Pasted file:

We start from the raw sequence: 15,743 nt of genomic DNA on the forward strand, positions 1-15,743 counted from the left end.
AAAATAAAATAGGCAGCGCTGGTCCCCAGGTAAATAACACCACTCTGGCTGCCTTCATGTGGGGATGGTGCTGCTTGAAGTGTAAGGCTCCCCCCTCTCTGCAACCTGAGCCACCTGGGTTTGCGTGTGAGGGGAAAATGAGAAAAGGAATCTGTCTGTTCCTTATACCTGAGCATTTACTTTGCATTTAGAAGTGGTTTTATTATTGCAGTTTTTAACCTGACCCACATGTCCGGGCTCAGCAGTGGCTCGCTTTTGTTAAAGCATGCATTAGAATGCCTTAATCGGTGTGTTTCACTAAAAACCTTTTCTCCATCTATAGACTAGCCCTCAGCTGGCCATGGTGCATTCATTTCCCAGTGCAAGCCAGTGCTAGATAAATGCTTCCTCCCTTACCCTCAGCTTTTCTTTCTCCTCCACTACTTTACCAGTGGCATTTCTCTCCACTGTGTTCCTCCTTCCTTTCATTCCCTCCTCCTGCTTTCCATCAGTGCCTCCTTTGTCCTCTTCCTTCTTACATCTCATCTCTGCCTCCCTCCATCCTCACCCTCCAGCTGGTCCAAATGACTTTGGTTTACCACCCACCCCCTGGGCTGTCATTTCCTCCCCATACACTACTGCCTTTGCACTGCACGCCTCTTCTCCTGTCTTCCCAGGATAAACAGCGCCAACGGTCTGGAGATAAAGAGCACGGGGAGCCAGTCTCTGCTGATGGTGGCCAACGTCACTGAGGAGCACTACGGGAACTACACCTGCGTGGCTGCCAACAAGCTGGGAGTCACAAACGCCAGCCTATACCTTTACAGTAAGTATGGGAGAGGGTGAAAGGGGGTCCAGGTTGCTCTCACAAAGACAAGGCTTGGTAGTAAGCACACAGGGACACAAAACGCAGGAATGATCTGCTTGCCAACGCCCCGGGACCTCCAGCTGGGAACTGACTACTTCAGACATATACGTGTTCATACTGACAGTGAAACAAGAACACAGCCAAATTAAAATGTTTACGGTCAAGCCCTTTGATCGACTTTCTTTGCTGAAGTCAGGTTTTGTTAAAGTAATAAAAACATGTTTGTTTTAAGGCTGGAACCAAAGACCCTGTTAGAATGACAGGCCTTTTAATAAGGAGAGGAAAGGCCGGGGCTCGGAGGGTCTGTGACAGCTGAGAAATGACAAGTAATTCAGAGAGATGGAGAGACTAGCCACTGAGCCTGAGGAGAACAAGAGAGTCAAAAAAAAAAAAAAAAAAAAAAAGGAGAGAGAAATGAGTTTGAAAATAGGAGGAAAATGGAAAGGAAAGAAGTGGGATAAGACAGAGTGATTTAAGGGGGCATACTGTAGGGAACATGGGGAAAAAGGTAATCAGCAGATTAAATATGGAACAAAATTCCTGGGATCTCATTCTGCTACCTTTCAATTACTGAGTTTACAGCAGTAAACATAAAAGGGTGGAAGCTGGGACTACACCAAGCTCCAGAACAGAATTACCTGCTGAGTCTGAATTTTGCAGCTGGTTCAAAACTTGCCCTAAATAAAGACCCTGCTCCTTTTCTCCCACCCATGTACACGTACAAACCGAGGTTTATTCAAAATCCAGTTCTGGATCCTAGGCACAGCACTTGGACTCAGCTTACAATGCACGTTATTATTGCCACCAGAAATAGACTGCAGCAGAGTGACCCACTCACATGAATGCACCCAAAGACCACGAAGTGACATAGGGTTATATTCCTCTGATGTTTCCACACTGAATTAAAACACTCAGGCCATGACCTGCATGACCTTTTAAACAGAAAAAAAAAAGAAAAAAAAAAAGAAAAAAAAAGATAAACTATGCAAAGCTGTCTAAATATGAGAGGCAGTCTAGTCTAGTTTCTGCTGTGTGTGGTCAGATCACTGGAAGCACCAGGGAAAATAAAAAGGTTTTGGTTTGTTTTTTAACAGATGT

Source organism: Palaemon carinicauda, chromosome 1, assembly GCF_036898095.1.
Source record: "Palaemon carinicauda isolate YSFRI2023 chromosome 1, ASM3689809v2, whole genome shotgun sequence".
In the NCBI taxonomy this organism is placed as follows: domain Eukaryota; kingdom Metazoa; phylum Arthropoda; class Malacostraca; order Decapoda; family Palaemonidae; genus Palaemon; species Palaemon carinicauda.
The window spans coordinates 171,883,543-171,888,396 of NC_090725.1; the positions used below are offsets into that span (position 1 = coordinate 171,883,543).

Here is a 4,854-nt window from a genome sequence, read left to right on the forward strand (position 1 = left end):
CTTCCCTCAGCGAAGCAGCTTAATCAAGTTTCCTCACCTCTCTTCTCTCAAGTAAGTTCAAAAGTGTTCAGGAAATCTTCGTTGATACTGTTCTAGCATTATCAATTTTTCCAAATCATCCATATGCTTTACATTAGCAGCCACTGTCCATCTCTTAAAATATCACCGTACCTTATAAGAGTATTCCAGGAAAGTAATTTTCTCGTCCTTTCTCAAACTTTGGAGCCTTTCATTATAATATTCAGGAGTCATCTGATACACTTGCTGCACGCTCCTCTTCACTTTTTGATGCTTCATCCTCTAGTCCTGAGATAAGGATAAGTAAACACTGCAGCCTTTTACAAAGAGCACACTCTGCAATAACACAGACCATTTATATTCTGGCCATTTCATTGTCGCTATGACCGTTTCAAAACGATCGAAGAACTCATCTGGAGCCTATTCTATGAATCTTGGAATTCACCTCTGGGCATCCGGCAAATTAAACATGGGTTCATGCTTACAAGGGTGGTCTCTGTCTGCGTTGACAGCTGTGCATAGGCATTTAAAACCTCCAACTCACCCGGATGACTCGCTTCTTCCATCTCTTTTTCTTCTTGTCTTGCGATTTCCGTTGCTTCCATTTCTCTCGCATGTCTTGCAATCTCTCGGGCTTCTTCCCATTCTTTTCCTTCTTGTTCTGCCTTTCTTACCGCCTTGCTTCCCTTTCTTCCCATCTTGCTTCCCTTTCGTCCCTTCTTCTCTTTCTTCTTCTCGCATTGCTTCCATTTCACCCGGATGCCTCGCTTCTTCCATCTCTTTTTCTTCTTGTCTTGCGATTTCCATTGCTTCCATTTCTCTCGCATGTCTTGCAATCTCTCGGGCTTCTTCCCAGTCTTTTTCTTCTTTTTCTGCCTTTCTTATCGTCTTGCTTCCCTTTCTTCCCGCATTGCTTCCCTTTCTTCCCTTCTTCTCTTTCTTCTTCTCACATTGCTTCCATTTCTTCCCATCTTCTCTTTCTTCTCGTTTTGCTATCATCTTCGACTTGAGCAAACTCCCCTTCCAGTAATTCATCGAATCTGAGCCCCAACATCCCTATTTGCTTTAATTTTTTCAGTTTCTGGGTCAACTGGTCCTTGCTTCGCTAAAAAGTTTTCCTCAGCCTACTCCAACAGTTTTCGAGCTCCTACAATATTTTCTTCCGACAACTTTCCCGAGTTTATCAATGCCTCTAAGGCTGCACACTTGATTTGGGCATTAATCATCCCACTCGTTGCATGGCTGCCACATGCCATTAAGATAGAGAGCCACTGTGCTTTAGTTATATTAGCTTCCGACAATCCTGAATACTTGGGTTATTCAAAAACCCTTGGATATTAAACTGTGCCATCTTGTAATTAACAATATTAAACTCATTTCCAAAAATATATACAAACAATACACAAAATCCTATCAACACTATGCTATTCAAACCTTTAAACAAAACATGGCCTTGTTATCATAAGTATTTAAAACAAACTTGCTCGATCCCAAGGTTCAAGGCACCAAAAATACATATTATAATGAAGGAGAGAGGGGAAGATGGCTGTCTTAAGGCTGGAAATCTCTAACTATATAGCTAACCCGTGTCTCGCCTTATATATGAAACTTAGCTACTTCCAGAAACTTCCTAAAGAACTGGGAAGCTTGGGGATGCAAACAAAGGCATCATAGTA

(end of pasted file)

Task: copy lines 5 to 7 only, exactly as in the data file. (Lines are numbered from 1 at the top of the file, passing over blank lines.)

In the NCBI taxonomy this organism is placed as follows: domain Eukaryota; kingdom Metazoa; phylum Arthropoda; class Malacostraca; order Decapoda; family Palaemonidae; genus Palaemon; species Palaemon carinicauda.
The window spans coordinates 171,883,543-171,888,396 of NC_090725.1; the positions used below are offsets into that span (position 1 = coordinate 171,883,543).

Here is a 4,854-nt window from a genome sequence, read left to right on the forward strand (position 1 = left end):